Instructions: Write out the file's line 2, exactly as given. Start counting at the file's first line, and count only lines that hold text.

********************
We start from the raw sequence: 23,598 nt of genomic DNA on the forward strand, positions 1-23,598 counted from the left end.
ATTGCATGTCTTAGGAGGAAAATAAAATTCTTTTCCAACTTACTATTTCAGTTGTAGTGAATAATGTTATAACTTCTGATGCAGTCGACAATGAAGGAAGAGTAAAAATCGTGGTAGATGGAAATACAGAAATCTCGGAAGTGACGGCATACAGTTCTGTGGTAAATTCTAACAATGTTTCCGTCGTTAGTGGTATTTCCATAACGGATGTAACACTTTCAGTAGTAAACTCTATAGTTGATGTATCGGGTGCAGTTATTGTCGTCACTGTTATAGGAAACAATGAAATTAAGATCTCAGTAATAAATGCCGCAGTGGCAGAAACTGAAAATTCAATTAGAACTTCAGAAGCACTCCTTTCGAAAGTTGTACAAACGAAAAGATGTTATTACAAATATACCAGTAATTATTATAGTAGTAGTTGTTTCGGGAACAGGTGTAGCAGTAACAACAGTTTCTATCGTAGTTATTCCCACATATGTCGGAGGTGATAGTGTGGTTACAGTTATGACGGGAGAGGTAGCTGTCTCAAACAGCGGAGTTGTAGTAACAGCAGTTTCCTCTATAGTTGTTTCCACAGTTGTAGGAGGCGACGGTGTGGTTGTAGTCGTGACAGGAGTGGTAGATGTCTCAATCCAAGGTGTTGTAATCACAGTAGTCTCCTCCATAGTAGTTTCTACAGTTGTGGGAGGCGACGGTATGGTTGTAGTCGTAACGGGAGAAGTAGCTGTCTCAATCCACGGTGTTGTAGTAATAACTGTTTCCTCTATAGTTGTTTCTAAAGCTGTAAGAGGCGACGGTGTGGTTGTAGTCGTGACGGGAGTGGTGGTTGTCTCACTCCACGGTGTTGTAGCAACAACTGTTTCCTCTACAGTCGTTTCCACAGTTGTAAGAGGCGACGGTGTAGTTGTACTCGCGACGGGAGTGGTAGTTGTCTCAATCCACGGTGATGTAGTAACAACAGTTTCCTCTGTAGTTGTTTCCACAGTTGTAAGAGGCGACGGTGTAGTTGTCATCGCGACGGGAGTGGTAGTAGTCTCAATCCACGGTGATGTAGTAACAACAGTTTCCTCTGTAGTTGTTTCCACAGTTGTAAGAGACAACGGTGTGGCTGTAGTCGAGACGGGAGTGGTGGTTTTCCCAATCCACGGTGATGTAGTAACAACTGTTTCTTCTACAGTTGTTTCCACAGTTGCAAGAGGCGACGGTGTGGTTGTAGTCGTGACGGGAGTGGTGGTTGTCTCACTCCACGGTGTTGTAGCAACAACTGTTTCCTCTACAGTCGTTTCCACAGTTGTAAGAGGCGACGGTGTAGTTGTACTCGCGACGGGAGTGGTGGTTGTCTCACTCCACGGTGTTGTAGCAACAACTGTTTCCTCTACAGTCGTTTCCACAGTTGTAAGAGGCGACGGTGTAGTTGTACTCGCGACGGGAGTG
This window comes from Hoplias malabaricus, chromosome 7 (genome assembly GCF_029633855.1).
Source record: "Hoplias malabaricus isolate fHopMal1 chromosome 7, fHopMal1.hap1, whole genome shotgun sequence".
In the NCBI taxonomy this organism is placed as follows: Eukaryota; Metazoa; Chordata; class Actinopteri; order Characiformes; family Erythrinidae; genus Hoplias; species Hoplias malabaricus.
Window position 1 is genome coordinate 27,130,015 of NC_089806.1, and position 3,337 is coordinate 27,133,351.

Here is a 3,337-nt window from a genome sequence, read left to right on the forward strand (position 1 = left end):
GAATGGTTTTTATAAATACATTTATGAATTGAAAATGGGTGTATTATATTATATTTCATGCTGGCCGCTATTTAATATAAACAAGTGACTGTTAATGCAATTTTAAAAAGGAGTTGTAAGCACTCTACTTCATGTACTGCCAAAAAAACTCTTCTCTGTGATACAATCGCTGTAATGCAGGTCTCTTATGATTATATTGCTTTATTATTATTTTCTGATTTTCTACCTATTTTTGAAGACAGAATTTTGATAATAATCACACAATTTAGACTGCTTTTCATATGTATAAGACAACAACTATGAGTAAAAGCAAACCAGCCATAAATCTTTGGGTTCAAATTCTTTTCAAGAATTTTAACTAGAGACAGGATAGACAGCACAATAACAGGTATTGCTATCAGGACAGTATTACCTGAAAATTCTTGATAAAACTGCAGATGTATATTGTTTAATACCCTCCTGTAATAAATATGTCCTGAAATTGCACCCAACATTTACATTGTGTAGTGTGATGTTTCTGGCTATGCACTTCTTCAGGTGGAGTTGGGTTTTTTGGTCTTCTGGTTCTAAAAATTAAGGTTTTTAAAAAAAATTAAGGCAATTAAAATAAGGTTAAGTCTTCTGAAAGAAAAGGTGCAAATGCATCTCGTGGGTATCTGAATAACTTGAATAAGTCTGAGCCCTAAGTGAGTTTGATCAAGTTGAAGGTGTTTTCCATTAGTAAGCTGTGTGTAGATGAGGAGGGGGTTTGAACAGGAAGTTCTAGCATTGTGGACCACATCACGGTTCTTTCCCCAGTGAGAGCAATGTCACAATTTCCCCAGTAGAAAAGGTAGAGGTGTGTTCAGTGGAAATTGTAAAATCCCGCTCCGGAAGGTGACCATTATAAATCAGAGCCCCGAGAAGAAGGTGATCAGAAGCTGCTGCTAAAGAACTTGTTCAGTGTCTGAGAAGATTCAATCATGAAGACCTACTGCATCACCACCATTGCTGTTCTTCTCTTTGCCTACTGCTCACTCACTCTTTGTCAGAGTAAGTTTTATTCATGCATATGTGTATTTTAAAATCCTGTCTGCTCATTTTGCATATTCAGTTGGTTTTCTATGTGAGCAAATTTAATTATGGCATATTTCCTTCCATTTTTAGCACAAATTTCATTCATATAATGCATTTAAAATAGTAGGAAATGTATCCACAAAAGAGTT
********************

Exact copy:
ATTGCATGTCTTAGGAGGAAAATAAAATTCTTTTCCAACTTACTATTTCAGTTGTAGTGAATAATGTTATAACTTCTGATGCAGTCGACAATGAAGGAAGAGTAAAAATCGTGGTAGATGGAAATACAGAAATCTCGGAAGTGACGGCATACAGTTCTGTGGTAAATTCTAACAATGTTTCCGTCGTTAGTGGTATTTCCATAACGGATGTAACACTTTCAGTAGTAAACTCTATAGTTGATGTATCGGGTGCAGTTATTGTCGTCACTGTTATAGGAAACAATGAAATTAAGATCTCAGTAATAAATGCCGCAGTGGCAGAAACTGAAAATTCAATTAGAACTTCAGAAGCACTCCTTTCGAAAGTTGTACAAACGAAAAGATGTTATTACAAATATACCAGTAATTATTATAGTAGTAGTTGTTTCGGGAACAGGTGTAGCAGTAACAACAGTTTCTATCGTAGTTATTCCCACATATGTCGGAGGTGATAGTGTGGTTACAGTTATGACGGGAGAGGTAGCTGTCTCAAACAGCGGAGTTGTAGTAACAGCAGTTTCCTCTATAGTTGTTTCCACAGTTGTAGGAGGCGACGGTGTGGTTGTAGTCGTGACAGGAGTGGTAGATGTCTCAATCCAAGGTGTTGTAATCACAGTAGTCTCCTCCATAGTAGTTTCTACAGTTGTGGGAGGCGACGGTATGGTTGTAGTCGTAACGGGAGAAGTAGCTGTCTCAATCCACGGTGTTGTAGTAATAACTGTTTCCTCTATAGTTGTTTCTAAAGCTGTAAGAGGCGACGGTGTGGTTGTAGTCGTGACGGGAGTGGTGGTTGTCTCACTCCACGGTGTTGTAGCAACAACTGTTTCCTCTACAGTCGTTTCCACAGTTGTAAGAGGCGACGGTGTAGTTGTACTCGCGACGGGAGTGGTAGTTGTCTCAATCCACGGTGATGTAGTAACAACAGTTTCCTCTGTAGTTGTTTCCACAGTTGTAAGAGGCGACGGTGTAGTTGTCATCGCGACGGGAGTGGTAGTAGTCTCAATCCACGGTGATGTAGTAACAACAGTTTCCTCTGTAGTTGTTTCCACAGTTGTAAGAGACAACGGTGTGGCTGTAGTCGAGACGGGAGTGGTGGTTTTCCCAATCCACGGTGATGTAGTAACAACTGTTTCTTCTACAGTTGTTTCCACAGTTGCAAGAGGCGACGGTGTGGTTGTAGTCGTGACGGGAGTGGTGGTTGTCTCACTCCACGGTGTTGTAGCAACAACTGTTTCCTCTACAGTCGTTTCCACAGTTGTAAGAGGCGACGGTGTAGTTGTACTCGCGACGGGAGTGGTGGTTGTCTCACTCCACGGTGTTGTAGCAACAACTGTTTCCTCTACAGTCGTTTCCACAGTTGTAAGAGGCGACGGTGTAGTTGTACTCGCGACGGGAGTG